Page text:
Lesson: There's a reason Starbucks is making such a big deal out of mobile phone ordering, and fast-food executives at McDonald's and elsewhere are adopting ordering kiosks. The robots may not take all of our jobs tomorrow, but businesses need to be prepared for transactions that will increasingly lack human interaction.
This theory holds that Amazon will use leverage on suppliers, much as it did in the book business, to try to drive wholesale prices for groceries lower. Using size to drive price has always been part of Amazon's playbook. But if it were going to happen soon, that movement would be led by Wal-Mart, which has a much greater share of the supermarket business (by some estimates more than 20 percent) than Whole Foods (less than 2 percent) or Kroger (estimated at 8 percent). Any move Amazon might make in this area would help it boost margins and pay for Whole Foods faster, but wouldn't be likely to transform the grocery business more than Wal-Mart already has. Whole Foods' reliance on niche brands and private labels would weaken this argument further.
Lesson: Size matters, yes. But efficiency matters more.
Supermarkets are already huge collectors of customer data through consumer loyalty and discount programs. Boston College adjunct professor Kenneth Sanford told CNBC that can be integrated with Amazon's Alexa and Echo businesses, bringing about the long-predicted day when refrigerators can know when you are out of milk and order more for delivery, or can know your preferences well enough to propose meal bundles a la Blue Apron. Maybe, but since some of us wrote that first prediction in 1999, we'll believe it when we see it. In the meantime, Amazon's existing purchase-tracking efforts are broadly similar to what land-based grocers do.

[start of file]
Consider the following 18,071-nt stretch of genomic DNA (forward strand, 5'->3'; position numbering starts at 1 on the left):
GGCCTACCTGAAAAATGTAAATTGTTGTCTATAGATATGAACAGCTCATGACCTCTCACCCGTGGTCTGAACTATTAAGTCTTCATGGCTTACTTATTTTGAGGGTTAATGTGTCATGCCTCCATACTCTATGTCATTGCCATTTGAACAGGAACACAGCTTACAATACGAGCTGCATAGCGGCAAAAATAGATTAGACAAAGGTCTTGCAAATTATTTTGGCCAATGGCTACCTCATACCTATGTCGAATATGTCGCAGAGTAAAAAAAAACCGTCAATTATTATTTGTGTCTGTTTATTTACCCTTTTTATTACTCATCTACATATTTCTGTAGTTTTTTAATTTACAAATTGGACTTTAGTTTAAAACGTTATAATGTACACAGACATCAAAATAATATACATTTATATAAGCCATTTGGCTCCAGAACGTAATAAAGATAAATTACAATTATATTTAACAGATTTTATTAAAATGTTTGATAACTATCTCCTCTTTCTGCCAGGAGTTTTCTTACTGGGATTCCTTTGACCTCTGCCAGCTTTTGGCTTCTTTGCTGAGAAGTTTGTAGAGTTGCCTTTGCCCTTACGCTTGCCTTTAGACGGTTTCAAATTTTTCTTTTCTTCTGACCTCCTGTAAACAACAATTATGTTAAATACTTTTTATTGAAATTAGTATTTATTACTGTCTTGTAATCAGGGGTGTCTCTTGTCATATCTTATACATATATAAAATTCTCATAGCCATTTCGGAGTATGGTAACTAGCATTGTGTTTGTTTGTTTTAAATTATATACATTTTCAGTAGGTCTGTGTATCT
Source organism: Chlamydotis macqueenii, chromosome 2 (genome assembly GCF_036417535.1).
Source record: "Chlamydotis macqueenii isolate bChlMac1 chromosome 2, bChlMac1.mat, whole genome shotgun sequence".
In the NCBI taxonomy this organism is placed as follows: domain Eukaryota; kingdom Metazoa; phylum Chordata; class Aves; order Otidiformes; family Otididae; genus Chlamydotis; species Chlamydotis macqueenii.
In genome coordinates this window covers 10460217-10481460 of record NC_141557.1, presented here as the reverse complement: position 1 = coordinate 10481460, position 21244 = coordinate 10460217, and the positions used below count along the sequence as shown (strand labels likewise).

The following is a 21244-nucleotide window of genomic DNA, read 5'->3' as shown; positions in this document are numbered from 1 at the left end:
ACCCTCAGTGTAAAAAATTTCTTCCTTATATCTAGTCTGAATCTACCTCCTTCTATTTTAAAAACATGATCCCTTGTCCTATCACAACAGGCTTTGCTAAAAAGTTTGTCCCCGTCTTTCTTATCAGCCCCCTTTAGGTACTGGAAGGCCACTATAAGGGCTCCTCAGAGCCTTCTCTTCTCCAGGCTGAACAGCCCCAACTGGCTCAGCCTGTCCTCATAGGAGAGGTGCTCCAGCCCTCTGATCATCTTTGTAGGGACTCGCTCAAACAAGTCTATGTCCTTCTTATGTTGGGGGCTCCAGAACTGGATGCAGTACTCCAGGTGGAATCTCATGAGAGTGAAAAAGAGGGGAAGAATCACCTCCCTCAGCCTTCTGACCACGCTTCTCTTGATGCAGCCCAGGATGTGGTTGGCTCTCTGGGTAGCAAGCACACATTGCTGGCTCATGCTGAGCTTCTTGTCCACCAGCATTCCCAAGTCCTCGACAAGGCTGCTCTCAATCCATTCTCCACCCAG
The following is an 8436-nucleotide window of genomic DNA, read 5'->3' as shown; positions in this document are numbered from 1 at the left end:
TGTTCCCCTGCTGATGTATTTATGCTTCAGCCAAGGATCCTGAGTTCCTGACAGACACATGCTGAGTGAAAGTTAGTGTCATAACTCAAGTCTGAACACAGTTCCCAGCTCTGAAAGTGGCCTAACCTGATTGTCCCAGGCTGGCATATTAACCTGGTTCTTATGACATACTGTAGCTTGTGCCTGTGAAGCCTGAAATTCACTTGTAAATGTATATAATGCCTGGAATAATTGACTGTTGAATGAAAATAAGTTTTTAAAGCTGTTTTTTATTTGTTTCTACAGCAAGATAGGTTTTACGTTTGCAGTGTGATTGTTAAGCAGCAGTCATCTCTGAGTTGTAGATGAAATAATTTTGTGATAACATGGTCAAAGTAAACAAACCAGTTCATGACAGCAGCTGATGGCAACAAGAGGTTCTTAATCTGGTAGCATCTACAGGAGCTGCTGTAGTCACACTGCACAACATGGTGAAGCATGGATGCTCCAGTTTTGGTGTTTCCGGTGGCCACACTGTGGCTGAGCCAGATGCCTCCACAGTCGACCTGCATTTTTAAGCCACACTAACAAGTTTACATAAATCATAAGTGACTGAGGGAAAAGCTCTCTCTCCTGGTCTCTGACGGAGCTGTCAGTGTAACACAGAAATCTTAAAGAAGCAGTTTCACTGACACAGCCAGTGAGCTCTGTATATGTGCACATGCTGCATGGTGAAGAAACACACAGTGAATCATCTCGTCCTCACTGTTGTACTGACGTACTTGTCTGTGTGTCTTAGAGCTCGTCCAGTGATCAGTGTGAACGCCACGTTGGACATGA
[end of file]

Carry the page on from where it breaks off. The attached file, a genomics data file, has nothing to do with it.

Consultant Stephen DiFranco wrote in Entrepreneur magazine that "presence marketing" would let Amazon track customers' movements in a store and tie their in-store behavior to their online moves. That in theory will let them offer useful suggestions, down to recipes to glaze the salmon in the seafood case. But that would likely take years to fine-tune.
Lesson: The Internet of Things may sound vague and tech-utopian preachy, but it's happening.
This theory holds that Amazon is bad news for other grocers, because "it will almost certainly accept lower profit margins than Whole Foods." Since Whole Foods spends only 66 cents of every sales dollar on its product (the remaining 34 cents is called its gross profit margin), that's likely.
But this means less than you might think. After spending on stores and overhead, swanky Whole Foods keeps 5 cents on each dollar as operating profit, and more mass-market Kroger keeps 3 cents. Amazon's retail business kept about 3.4 cents of the sales dollar as operating profit in the first quarter of 2017. So the notion that Amazon will cause brutal cost-cutting in an already competitive business doesn't look likely in the short term.
Lesson: Even efficient operators still want to make money, and pushing margins too low cheapens the prize you hope to win.
— By Tim Mullaney, special to CNBC.com